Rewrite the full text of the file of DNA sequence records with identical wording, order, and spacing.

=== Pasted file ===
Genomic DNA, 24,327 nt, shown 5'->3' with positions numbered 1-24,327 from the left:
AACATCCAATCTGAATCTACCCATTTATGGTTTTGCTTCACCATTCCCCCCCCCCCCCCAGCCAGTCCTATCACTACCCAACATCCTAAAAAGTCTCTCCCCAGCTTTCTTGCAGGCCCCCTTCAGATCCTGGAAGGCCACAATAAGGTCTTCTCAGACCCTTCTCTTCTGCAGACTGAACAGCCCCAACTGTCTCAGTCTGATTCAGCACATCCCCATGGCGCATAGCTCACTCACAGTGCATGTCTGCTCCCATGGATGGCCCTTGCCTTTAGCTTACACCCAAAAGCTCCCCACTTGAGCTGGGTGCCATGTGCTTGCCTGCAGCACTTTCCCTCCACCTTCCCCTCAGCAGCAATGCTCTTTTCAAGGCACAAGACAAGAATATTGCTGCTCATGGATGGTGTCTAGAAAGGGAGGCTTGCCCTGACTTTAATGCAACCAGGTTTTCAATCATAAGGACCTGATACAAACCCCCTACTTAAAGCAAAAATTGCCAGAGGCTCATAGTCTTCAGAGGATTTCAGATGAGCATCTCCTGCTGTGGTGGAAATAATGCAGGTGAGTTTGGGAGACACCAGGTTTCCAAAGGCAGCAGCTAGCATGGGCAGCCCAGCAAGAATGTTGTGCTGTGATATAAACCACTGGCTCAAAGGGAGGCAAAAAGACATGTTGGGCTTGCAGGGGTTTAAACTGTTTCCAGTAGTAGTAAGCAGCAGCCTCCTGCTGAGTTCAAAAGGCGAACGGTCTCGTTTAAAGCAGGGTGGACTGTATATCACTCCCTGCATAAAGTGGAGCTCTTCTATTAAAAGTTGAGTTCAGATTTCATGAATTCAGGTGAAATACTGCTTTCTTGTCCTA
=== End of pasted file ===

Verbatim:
Genomic DNA, 24,327 nt, shown 5'->3' with positions numbered 1-24,327 from the left:
AACATCCAATCTGAATCTACCCATTTATGGTTTTGCTTCACCATTCCCCCCCCCCCCCCAGCCAGTCCTATCACTACCCAACATCCTAAAAAGTCTCTCCCCAGCTTTCTTGCAGGCCCCCTTCAGATCCTGGAAGGCCACAATAAGGTCTTCTCAGACCCTTCTCTTCTGCAGACTGAACAGCCCCAACTGTCTCAGTCTGATTCAGCACATCCCCATGGCGCATAGCTCACTCACAGTGCATGTCTGCTCCCATGGATGGCCCTTGCCTTTAGCTTACACCCAAAAGCTCCCCACTTGAGCTGGGTGCCATGTGCTTGCCTGCAGCACTTTCCCTCCACCTTCCCCTCAGCAGCAATGCTCTTTTCAAGGCACAAGACAAGAATATTGCTGCTCATGGATGGTGTCTAGAAAGGGAGGCTTGCCCTGACTTTAATGCAACCAGGTTTTCAATCATAAGGACCTGATACAAACCCCCTACTTAAAGCAAAAATTGCCAGAGGCTCATAGTCTTCAGAGGATTTCAGATGAGCATCTCCTGCTGTGGTGGAAATAATGCAGGTGAGTTTGGGAGACACCAGGTTTCCAAAGGCAGCAGCTAGCATGGGCAGCCCAGCAAGAATGTTGTGCTGTGATATAAACCACTGGCTCAAAGGGAGGCAAAAAGACATGTTGGGCTTGCAGGGGTTTAAACTGTTTCCAGTAGTAGTAAGCAGCAGCCTCCTGCTGAGTTCAAAAGGCGAACGGTCTCGTTTAAAGCAGGGTGGACTGTATATCACTCCCTGCATAAAGTGGAGCTCTTCTATTAAAAGTTGAGTTCAGATTTCATGAATTCAGGTGAAATACTGCTTTCTTGTCCTA